Whenever someone opens slideshows during events or online meetings, my mind goes “Oh no! Another presentation. I am going to be bored to death.”
I always believe slideshows should complement the speaker. However, the majority of the time it has become a distraction. So, I revisited a few presentation videos of Steve Jobs(I am a big fan of his presentations) to study what made his speech outstanding.
Here are a few points that can help prepare your slideshows
In your presentation, you should know what you intend to say. Your presentation should have a takeaway for your audience. So, visualize the journey and outline the presentation before trying to put together slides.
Many love story tellers. So, script your presentation to follow a screenplay with start, middle and climax. Your audience should enjoy the current slide and at the same time they should be eager to know what comes next.
Have very minimal words on your slide. When you display four bullet points, the attendees tend to read that first and wait for you to complete what have you to say.
So, make sure to display one simple title or word in your slide. The audience should know what you are conveying at that moment. The slide should help the flow of information to your attendees.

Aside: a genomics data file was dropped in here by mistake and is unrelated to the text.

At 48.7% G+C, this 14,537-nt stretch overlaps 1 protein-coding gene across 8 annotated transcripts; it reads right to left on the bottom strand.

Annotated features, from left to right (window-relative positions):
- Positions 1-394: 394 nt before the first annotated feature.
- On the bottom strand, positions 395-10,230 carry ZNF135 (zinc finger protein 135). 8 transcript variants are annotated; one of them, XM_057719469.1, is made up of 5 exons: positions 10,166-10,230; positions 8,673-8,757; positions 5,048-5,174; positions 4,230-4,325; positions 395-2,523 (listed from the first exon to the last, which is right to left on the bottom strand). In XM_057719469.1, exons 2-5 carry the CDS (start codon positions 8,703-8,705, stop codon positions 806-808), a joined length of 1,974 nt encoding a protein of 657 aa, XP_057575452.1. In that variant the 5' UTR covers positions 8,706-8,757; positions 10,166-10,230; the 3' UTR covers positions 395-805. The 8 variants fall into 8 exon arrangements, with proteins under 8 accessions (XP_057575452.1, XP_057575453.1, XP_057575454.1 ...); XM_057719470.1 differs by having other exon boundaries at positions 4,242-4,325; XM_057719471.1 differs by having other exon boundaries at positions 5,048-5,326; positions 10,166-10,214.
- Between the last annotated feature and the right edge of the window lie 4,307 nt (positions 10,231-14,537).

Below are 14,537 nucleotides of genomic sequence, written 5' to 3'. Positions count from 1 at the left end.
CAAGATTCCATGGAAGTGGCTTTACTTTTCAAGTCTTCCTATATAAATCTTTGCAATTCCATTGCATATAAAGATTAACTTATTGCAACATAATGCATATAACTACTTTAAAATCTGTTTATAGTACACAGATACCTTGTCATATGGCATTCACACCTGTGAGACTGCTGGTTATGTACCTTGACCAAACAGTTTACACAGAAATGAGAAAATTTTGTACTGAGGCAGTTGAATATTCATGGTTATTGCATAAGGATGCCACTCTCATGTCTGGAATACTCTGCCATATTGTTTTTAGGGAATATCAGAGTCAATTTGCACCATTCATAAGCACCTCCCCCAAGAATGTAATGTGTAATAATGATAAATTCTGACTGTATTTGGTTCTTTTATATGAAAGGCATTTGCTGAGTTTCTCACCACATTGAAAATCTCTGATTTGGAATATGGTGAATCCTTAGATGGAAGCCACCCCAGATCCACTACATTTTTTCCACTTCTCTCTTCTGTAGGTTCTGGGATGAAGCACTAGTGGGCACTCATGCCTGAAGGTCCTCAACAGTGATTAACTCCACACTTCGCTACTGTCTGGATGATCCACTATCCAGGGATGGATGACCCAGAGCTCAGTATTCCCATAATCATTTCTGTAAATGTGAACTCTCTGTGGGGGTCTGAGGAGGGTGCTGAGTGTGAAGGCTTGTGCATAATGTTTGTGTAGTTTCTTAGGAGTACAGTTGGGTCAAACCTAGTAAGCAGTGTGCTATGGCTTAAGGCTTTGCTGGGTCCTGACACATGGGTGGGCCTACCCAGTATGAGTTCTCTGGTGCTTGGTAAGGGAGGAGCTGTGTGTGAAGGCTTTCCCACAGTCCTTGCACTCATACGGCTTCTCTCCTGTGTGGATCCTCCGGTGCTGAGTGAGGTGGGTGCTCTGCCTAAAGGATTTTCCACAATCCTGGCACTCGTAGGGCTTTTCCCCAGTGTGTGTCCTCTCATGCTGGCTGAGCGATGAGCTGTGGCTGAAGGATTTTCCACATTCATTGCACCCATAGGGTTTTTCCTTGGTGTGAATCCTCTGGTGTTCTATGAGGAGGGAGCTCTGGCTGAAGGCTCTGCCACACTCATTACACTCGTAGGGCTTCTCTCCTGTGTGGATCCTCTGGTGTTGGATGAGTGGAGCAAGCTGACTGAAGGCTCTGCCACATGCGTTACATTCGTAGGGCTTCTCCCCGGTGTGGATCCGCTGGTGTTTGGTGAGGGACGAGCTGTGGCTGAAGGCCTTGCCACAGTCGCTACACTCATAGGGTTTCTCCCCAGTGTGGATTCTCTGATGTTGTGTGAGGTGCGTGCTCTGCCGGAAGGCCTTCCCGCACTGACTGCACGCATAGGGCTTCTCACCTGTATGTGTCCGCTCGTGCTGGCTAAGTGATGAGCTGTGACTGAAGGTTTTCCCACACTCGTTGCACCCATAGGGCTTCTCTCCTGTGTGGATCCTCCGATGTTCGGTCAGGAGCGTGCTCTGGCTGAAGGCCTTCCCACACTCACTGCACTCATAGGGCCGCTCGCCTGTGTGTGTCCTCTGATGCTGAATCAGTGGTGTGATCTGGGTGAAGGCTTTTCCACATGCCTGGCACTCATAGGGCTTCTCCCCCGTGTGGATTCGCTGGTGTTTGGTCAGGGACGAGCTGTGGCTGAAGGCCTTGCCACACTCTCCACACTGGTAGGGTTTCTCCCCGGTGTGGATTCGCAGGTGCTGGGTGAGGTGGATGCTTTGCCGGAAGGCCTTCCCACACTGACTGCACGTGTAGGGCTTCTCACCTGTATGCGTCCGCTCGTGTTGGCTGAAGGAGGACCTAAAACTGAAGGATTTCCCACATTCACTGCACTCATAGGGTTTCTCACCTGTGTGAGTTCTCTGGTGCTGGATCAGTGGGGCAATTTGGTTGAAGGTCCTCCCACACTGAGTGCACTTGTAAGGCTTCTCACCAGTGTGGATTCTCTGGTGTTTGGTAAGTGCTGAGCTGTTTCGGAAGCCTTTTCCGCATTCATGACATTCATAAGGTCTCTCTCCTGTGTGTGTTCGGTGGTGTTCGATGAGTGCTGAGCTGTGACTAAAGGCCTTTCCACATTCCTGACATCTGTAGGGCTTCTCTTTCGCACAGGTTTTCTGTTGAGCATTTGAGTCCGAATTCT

This is a big no-no. People have come to listen to what you have to say. Not, to read the slides. Save the notes for yourself and not to be displayed on the screen,. Many software have notes to be displayed only to the presenter.
Simple facts or Big graphics with minimal display is what will be preferred.
Pay attention to the design of the slides. Avoid dressing up your presentation with flashy themes and fonts. As mentioned earlier, stick to simple design.
Things to focus on design are fonts, images, alignment, colors and background.
Remember slides are part of the presentation and not the main part. The focus should be on you and the content. They have come to listen to you and gain something at the end.
The aim of your slideshows should be to support your statements not steal the center of attention.